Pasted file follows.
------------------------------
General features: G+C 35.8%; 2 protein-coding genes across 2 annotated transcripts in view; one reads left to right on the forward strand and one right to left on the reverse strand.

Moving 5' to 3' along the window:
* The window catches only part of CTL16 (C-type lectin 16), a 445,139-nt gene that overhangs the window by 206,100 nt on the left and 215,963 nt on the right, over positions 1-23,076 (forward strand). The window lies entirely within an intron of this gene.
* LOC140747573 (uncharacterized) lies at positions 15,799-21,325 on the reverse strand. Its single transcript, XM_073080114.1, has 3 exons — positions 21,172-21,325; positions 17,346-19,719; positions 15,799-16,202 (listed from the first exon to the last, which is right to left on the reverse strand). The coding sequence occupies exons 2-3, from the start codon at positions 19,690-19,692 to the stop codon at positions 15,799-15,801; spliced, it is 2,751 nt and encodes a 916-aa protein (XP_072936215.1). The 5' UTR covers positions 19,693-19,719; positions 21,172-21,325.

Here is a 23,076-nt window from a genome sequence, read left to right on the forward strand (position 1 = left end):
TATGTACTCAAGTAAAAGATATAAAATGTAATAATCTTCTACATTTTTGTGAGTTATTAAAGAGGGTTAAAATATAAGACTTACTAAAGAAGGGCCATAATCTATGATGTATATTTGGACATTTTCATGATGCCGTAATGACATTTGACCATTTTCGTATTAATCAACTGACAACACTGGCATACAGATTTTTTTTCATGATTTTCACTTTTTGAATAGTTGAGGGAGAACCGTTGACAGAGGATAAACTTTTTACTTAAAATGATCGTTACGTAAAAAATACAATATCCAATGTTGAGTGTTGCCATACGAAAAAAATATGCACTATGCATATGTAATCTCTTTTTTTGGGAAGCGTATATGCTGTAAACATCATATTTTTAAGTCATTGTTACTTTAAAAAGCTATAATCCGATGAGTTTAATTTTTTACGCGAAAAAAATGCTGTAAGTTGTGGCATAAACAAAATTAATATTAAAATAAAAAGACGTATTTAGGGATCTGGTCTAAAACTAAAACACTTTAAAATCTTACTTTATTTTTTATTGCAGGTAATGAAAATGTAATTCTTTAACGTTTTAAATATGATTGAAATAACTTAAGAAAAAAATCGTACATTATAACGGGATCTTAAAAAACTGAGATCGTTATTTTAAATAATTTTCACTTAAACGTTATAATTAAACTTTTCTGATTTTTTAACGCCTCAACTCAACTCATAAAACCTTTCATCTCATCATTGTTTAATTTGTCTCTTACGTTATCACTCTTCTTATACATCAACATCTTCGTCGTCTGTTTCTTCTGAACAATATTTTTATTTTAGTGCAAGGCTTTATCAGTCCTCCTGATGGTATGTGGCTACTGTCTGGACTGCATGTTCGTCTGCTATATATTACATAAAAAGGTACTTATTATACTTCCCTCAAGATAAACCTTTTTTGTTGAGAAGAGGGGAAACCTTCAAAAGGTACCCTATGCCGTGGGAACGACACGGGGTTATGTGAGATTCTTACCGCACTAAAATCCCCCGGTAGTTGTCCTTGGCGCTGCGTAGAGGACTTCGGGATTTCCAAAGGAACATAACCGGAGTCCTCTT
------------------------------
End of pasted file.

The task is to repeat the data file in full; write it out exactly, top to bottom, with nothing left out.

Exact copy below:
General features: G+C 35.8%; 2 protein-coding genes across 2 annotated transcripts in view; one reads left to right on the forward strand and one right to left on the reverse strand.

Moving 5' to 3' along the window:
* The window catches only part of CTL16 (C-type lectin 16), a 445,139-nt gene that overhangs the window by 206,100 nt on the left and 215,963 nt on the right, over positions 1-23,076 (forward strand). The window lies entirely within an intron of this gene.
* LOC140747573 (uncharacterized) lies at positions 15,799-21,325 on the reverse strand. Its single transcript, XM_073080114.1, has 3 exons — positions 21,172-21,325; positions 17,346-19,719; positions 15,799-16,202 (listed from the first exon to the last, which is right to left on the reverse strand). The coding sequence occupies exons 2-3, from the start codon at positions 19,690-19,692 to the stop codon at positions 15,799-15,801; spliced, it is 2,751 nt and encodes a 916-aa protein (XP_072936215.1). The 5' UTR covers positions 19,693-19,719; positions 21,172-21,325.

Here is a 23,076-nt window from a genome sequence, read left to right on the forward strand (position 1 = left end):
TATGTACTCAAGTAAAAGATATAAAATGTAATAATCTTCTACATTTTTGTGAGTTATTAAAGAGGGTTAAAATATAAGACTTACTAAAGAAGGGCCATAATCTATGATGTATATTTGGACATTTTCATGATGCCGTAATGACATTTGACCATTTTCGTATTAATCAACTGACAACACTGGCATACAGATTTTTTTTCATGATTTTCACTTTTTGAATAGTTGAGGGAGAACCGTTGACAGAGGATAAACTTTTTACTTAAAATGATCGTTACGTAAAAAATACAATATCCAATGTTGAGTGTTGCCATACGAAAAAAATATGCACTATGCATATGTAATCTCTTTTTTTGGGAAGCGTATATGCTGTAAACATCATATTTTTAAGTCATTGTTACTTTAAAAAGCTATAATCCGATGAGTTTAATTTTTTACGCGAAAAAAATGCTGTAAGTTGTGGCATAAACAAAATTAATATTAAAATAAAAAGACGTATTTAGGGATCTGGTCTAAAACTAAAACACTTTAAAATCTTACTTTATTTTTTATTGCAGGTAATGAAAATGTAATTCTTTAACGTTTTAAATATGATTGAAATAACTTAAGAAAAAAATCGTACATTATAACGGGATCTTAAAAAACTGAGATCGTTATTTTAAATAATTTTCACTTAAACGTTATAATTAAACTTTTCTGATTTTTTAACGCCTCAACTCAACTCATAAAACCTTTCATCTCATCATTGTTTAATTTGTCTCTTACGTTATCACTCTTCTTATACATCAACATCTTCGTCGTCTGTTTCTTCTGAACAATATTTTTATTTTAGTGCAAGGCTTTATCAGTCCTCCTGATGGTATGTGGCTACTGTCTGGACTGCATGTTCGTCTGCTATATATTACATAAAAAGGTACTTATTATACTTCCCTCAAGATAAACCTTTTTTGTTGAGAAGAGGGGAAACCTTCAAAAGGTACCCTATGCCGTGGGAACGACACGGGGTTATGTGAGATTCTTACCGCACTAAAATCCCCCGGTAGTTGTCCTTGGCGCTGCGTAGAGGACTTCGGGATTTCCAAAGGAACATAACCGGAGTCCTCTT